While I am not fond of university administrators as a class, like most people’s relationship with their Congressman, I am very supportive of my university’s President, Lesley Di Mare. I am also impressed by CSU-Fort Collins President, Tony Frank, who I know from his three month stint as the dual President of CSU-Fort Collins and Pueblo a few years ago. This only makes me admire him more:
The university already has made significant strides in supporting adjunct faculty in the last couple of years, such as supporting a legislative bill that allows the university to offer multi-year contracts to non-tenured teaching and research faculty, and creating a new committee on campus that represents non-tenure track faculty, Frank said, but more could be done.
“We have ambitious goals for our academic programs at Colorado State, and they cannot be achieved without the full engagement of our adjunct faculty. So in the coming year, I’d like to challenge Provost Miranda and our faculty to take our focus on adjuncts to the next level and continue to make improvements in these core areas,” he said.
I’m not sure I could name another President of any American university who would even mention the phrase “adjunct faculty” unless under threat of death or a work stoppage, let alone put them front and center in his state of the university speech. Yes, Frank still has to put his university’s money where his mouth is, but this is a necessary first step. It is a win-win for everyone involved.
Just yesterday, I got asked the question, “Why do you care about adjuncts so much?” My answer was that even if I’m not in a trade union, I believe in solidarity. If that’s not cynical enough for you, then how about this?: There but for the grace of God go I. I care about adjunct labor because that could have been me, and still could be me if permanent austerity remains permanent.
But don’t think this is all about survivor’s guilt. What’s good for adjuncts is good for the tenured too. Contrary to a recent insane study, it only makes sense that happier teachers teach better, and a living wage makes people happy.
So do better working conditions for professors of all kinds. While I thought that Reason 91 from the anonymous genius behind 100 Reasons NOT to go to Grad School is more than a little elitist, it accurately describes the effects of the forces that created contingent labor face in the first place:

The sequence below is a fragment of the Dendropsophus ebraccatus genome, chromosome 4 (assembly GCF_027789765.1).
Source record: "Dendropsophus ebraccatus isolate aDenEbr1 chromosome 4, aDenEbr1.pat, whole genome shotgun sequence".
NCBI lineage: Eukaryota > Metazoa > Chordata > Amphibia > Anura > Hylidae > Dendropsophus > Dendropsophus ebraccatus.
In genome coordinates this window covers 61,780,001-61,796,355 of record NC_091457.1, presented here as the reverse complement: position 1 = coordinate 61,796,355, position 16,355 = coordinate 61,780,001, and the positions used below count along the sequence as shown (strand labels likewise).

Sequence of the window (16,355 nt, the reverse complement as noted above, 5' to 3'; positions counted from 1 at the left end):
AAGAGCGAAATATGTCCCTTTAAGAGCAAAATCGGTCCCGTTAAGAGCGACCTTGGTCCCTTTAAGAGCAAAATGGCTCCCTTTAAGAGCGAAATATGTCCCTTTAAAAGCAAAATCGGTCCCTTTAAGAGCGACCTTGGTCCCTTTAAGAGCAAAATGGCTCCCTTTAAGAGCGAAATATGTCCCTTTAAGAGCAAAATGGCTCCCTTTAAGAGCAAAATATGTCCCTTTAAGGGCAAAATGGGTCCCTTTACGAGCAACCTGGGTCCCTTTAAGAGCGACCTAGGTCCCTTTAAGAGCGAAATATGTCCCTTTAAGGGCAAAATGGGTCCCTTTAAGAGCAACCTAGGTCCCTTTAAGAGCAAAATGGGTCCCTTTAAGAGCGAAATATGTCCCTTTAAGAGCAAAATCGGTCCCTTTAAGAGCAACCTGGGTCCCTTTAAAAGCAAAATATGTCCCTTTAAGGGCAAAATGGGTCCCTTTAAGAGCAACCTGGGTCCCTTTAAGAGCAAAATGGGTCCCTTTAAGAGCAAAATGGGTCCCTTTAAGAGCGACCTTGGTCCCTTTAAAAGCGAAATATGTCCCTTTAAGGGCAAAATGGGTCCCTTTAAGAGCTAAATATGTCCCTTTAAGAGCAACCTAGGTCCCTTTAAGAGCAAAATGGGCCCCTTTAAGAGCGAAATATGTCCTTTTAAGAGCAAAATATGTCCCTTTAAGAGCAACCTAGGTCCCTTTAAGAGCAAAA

Of course, if you have the good fortune of being hired for a faculty position, you’ll likely have a better paycheck than you had in grad school. However, it’s just as likely that your new institution (where you may spend the rest of your career) will have lower standards, a greater number of ill-prepared students, fewer resources, and less name recognition than the university at which you completed your graduate work. That last item (name recognition) may sound trivial, but in a business in which prestige is so important, the status of your institution can strongly influence both your sense of self-worth (see Reason 25) and your quality of life. Moreover, your professional identity becomes closely associated with the institution at which you work. For almost every graduate student contemplating an academic career, there is a real sense in which the view forward is a view downward. There are people with Harvard PhDs teaching in Lubbock, Bakersfield, and Tuscaloosa. Where might a PhD take you?
No administration will ever fix the problems of the tenure track folks in Lubbock, Bakersfield and Tuscaloosa as long as there’s a giant adjunct pool willing to replace them at the drop of a hat. [I actually saw this argument made explicitly over at Edububble the other day.] Increasing adjunct pay is not just the right thing to do, it is also the self-interested thing to do because it improves the value of teaching in general, which (as if anybody actually needed to be reminded) is a task that falls to the tenure track and non-tenure track alike.